Study on Eating Disorders May Shake Up Fashion Industry
Eighty percent of all 10-year-old girls report dieting at least once in their lives. That's a statistic that is truly heartbreaking and shows that we, as a society, have absolutely failed our girls in this respect. By age 17, 78% of girls have issues with how their bodies look.
Approximately one in ten college women suffer a clinical or nearly clinical eating disorder, and it's no secret that the far majority of the rest similarly struggle with body esteem issues. Five minutes on an Instagram newsfeed, and it’s overwhelming clear that being thin leads to confidence, success, and happiness, rather than simply making the effort to be healthy and, well, happy.
Considering it can be hard for young adult women to know the difference, think about a young girl looking at the same media images with her innocent eyes. I’m sure most college women remember around the first time they’ve felt uncomfortable about their appearance – when they tried, and failed, to apply eyeliner for the first time – and, sadly, this is only happening sooner and sooner, given the increased exposure and access to social media for young girls.
The glorification of extreme thinness and unattainable beauty and body standards has become a serious public health and mental health issue in our country. Not only do girls (and boys) themselves suffer, but what do we as a society lose when our children are spending so much mental energy worrying about their appearance, rather than growing into their authentic selves, character, and talents?
Fortunately, just in time for New York Fashion Week, a first-of-its-kind study was published on January 31st in the International Journal of Eating Disorders. It has the promise to help address this problem, drawing serious attention and potentially bringing long-overdue changes to the fashion and modeling industry. In it, researchers surveyed models that had participated in New York Fashion Week.
The groundbreaking results prove a strong correlation between eating disorders in models and pressure from agencies – which can constitute as workplace health and safety and worker rights’ violations for models. It has long been known that models are pressured to lose weight to unhealthy levels under threat of being cut from agencies. However, this is the first study to provide evidence.
Unhealthy weight control behaviors were far more prevalent in the model population than the total population: 71% had “sometimes, often, or always” engaged in dieting, 56% in fasts/detoxes, 23% in weight loss supplements/diet pills, 16% in stimulants/Ritalin, 8% in self-induced vomiting, 7% using cocaine to lose weight, and even 2% choosing to get their nutrients through an IV drip rather than eating. The study concludes by making policy proposals that models indicated they would be in favor of and would be feasible to implement.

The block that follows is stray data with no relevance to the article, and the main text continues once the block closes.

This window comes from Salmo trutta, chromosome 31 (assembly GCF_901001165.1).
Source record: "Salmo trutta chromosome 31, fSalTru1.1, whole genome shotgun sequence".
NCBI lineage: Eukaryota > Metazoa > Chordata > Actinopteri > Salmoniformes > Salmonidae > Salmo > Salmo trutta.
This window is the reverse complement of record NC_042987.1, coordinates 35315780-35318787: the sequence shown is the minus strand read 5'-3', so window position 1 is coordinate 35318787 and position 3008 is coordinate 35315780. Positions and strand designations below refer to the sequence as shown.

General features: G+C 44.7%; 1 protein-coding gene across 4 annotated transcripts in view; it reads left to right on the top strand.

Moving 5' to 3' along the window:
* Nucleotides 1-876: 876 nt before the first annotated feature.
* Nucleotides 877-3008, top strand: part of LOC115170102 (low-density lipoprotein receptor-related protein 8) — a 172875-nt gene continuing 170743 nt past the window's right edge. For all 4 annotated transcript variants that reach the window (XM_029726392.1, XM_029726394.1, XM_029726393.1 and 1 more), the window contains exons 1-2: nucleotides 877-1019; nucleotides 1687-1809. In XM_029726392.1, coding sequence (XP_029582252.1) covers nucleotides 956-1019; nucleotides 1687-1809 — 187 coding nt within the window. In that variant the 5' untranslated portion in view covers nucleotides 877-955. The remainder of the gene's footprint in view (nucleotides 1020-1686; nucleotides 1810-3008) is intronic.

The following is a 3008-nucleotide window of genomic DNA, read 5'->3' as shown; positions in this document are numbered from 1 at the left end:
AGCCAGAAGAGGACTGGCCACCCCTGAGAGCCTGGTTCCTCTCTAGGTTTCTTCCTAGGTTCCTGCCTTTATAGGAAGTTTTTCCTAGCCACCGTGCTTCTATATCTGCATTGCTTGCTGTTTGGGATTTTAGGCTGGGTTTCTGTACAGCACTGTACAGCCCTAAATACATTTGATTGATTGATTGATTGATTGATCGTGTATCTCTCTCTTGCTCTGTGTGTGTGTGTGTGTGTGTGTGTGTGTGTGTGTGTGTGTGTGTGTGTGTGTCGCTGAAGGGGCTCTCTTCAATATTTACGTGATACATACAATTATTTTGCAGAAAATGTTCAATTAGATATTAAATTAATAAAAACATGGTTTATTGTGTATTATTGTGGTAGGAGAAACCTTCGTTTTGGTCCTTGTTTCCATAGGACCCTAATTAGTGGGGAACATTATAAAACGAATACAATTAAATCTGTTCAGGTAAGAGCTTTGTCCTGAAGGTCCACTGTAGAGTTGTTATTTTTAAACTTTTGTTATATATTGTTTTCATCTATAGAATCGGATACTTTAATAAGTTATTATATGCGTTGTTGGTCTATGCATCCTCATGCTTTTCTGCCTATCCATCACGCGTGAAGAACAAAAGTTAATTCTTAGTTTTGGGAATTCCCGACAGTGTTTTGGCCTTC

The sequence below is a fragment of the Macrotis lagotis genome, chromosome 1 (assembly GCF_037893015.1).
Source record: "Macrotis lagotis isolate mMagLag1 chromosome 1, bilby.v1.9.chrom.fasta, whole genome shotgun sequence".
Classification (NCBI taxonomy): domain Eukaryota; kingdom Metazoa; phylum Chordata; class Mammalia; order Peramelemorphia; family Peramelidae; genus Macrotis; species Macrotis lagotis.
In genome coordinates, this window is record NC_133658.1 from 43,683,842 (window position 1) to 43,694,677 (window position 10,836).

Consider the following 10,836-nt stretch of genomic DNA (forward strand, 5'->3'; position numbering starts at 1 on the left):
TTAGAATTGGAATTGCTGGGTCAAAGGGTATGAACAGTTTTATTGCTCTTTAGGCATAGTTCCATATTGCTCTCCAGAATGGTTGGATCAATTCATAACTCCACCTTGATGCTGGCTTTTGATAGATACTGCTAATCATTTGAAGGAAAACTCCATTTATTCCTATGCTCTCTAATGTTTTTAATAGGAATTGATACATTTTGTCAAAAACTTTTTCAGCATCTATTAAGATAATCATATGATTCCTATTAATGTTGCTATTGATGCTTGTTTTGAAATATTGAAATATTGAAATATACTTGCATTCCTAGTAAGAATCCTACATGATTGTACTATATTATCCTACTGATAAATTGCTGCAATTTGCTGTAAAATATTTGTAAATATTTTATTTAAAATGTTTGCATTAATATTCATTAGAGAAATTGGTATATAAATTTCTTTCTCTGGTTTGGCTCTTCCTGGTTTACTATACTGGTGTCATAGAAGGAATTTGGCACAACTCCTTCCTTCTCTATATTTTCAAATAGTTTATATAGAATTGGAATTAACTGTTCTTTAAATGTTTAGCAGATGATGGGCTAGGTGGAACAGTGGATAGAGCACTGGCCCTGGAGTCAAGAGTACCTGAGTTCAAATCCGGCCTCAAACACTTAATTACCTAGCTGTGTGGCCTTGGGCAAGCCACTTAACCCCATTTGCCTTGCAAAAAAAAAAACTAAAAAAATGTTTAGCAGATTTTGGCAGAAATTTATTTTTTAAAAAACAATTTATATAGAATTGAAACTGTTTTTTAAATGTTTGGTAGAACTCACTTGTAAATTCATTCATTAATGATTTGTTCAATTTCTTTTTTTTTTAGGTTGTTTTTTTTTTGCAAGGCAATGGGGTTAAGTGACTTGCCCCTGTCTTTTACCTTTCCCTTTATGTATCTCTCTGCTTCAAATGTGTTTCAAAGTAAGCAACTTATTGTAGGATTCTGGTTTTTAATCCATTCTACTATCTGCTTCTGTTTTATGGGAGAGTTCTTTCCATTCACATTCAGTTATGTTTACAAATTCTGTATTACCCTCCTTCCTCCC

“The fashion industry plays a critical role in the development and widespread dissemination of thin-ideal imagery,” the study’s authors write,
"However, these images are sometimes created at the cost of the fashion models' health due to the pressures they experience to embody the thin-ideal, as well as the health of the wider population, particularly among adolescent girls in whom exposure to these images is associated with higher risk for eating disorders.”
To think that the majority of, naturally thin, models face such intense industry pressure to further slim down that they develop health problems, is horrifying enough in itself – before even thinking about the ripple effect for the rest of society.
Fashion allows for the celebration of self-expression, individuality, and creativity in everyday life. However, when the industry routinely and systematically promotes such extreme thinness, fashion can lose its empowering meaning.
It is an honest question: why is it necessary that models be so incredibly thin? At the current sample sizes used in runway shows, an average American woman who is considered healthy but still very thin in a size 2 or 4 would be told to lose 20 more pounds – which is why oftentimes underage, pubescent models are used to model women’s clothing. This isn’t even to mention the complete lack of size diversity.
Rather, it seems the industry is willing to sacrifice the mental and physical health of its own members because it’s incredibly profitable for them to commoditize the need for social and self-approval. In turn, causing many young girls and women to do the same.
This article originally appeared in UConn's Daily Campus.